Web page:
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Bathroom Fan Vent IS Dundas Jafine Draft Blocker 4 inch Necessary?

Bathroom Fan Vent IS Dundas Jafine Draft Blocker 4 inch Necessary?


  #1  
Old 02-07-22, 08:25 AM
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Bathroom Fan Vent IS Dundas Jafine Draft Blocker 4 inch Necessary?

Gonna install a bathroom fan in MB bath, the other bathroom, both sharing a wall has a fan that is vented to the attic.
MB bath has no attic, my plan is to install the fan on the wall since there's an attic behind that wall, and that attic is above 2nd bath. I want to use a hvac Y connector and vent both bathrooms into one roof vent.
Because of the height to the roof and need for each fan having it's own starting duct that plugs into the WYE connector, the Broan complete kit is not ideal.
MATERIALS
I want to use a
1- 4 inch regular HVAC insulated duct since I can cut it to size.
2- Is it necessary to instal a Dundas Jafine Draft Blocker 4 inch?
3- 4x4x4 wye
4- 60 sq. in. NFA Aluminum Slant Back Roof Louver Static Vent in Black

Do you see anything I should change/not use or swap for another item?
I would want to do this job so the house can pass inspection aka upto to code even though it's an upcoming rental, luxury budget not necessary but just within a reasonable one.
 

Last edited by bambata; 02-07-22 at 09:31 AM.
  #2  
Old 02-07-22, 11:02 AM
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It's been said that you should not vent two bathrooms into one stack. Back flow can occur. You best bet is to vent both fans separately through the roof. Once you do one the other will be easy. I just did that this past summer on my bath remodel.
 
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Old 02-07-22, 11:13 AM
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Ok that makes sense.

what about the materials I have linked for this project, any opinion them?
 
  #4  
Old 02-07-22, 11:24 AM
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I just use a straight rigid non-insulated 4" through the roof. Supposedly that can cause condensation to drip down the pipe and soak your insulation or ceiling. I have not found that to be the case. But insulated is good!
The draft blocker may negate the need for two pipes and you may be able to use the one vent type. I'll let the xperts here comment on that. But I would still want the vent blocker. On windy days my old vent will rattle something crazy. The roof vent seems fine.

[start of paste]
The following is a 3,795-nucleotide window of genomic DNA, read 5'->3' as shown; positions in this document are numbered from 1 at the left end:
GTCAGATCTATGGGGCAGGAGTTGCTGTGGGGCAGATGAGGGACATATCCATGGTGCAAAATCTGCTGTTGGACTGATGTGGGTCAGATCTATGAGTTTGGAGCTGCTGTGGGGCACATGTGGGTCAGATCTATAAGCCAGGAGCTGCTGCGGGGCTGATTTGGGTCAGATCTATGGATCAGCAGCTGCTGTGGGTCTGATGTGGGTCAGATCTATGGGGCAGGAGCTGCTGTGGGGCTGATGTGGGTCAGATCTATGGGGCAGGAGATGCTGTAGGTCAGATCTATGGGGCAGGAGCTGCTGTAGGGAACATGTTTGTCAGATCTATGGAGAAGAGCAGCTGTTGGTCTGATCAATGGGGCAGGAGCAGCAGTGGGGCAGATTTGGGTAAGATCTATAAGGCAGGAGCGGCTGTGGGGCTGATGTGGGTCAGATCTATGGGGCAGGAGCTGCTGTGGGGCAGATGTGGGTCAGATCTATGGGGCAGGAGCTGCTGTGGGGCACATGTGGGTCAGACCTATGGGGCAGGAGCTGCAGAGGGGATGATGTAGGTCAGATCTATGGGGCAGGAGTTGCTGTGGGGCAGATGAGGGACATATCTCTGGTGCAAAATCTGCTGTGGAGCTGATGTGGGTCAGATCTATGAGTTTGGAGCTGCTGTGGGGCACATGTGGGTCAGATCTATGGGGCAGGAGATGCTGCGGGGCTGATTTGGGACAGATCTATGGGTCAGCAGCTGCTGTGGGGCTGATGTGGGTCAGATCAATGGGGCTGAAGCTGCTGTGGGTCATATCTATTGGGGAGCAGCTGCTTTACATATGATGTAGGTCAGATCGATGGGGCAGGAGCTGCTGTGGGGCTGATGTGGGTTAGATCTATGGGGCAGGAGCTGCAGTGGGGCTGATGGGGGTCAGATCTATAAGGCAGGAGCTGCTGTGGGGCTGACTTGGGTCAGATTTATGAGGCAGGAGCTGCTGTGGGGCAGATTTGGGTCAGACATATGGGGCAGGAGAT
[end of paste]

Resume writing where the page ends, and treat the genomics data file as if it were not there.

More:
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Old 02-07-22, 01:22 PM
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Normally you shouldn't connect two vent fans together.
If you do.... the line after the wye should be at least an inch larger than the supply lines.

I have no idea what those dampers are but vent fans aren't all that powerful.
If it has its own damper and you add a second one.... I don't know if they'll both open.
 
  #6  
Old 02-07-22, 01:57 PM
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I'd install a remote fan in a 6" duct after your wye. Either switch would activate it.

https://www.homedepot.com/p/Viagrow-...-V6F/204764793
 
  #7  
Old 02-09-22, 08:38 AM
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I will do 2 fans since I had those in storage, and the Broan fan kit. Turns out the attic isn't as tall. The only thing is I see few folks in reviews complain about condensation with the Broan kit. Well I could wrap it with Frost King Fiberglass pipe wrap but it's half an inch thick.
1- Do you guys think this is sufficient or double it ? And
2- will this meet code?
3- one fan only needs 2-3ft of duct. The kit has a 5ft duct. Should I cut to size? Is it a problem if the "ribs" are not completely stretched out may be worth condensation?
4- to combat potential condensation drip I see done folks say to let the duct have a little U drop to collect the same. What do you guys think of this?
 
  #8  
Old 02-14-22, 10:19 AM
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Installed the two fans separately. Master bath fan is installed on wall and it's louder compared with the other one installed on ceiling. Wondering if there's any ideas you can suggest to quiet the noise down a notch or two?
 
  #9  
Old 02-14-22, 11:14 AM
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What brand do have? I noticed the Nutones/Broan are much noisier than the Panasonics.
 
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Old 02-14-22, 01:32 PM
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The suggestion was made earlier to have a remote fan. Remote fans are almost silent when they are running. Because they take the place of the fan motor in the bathroom.
 
 

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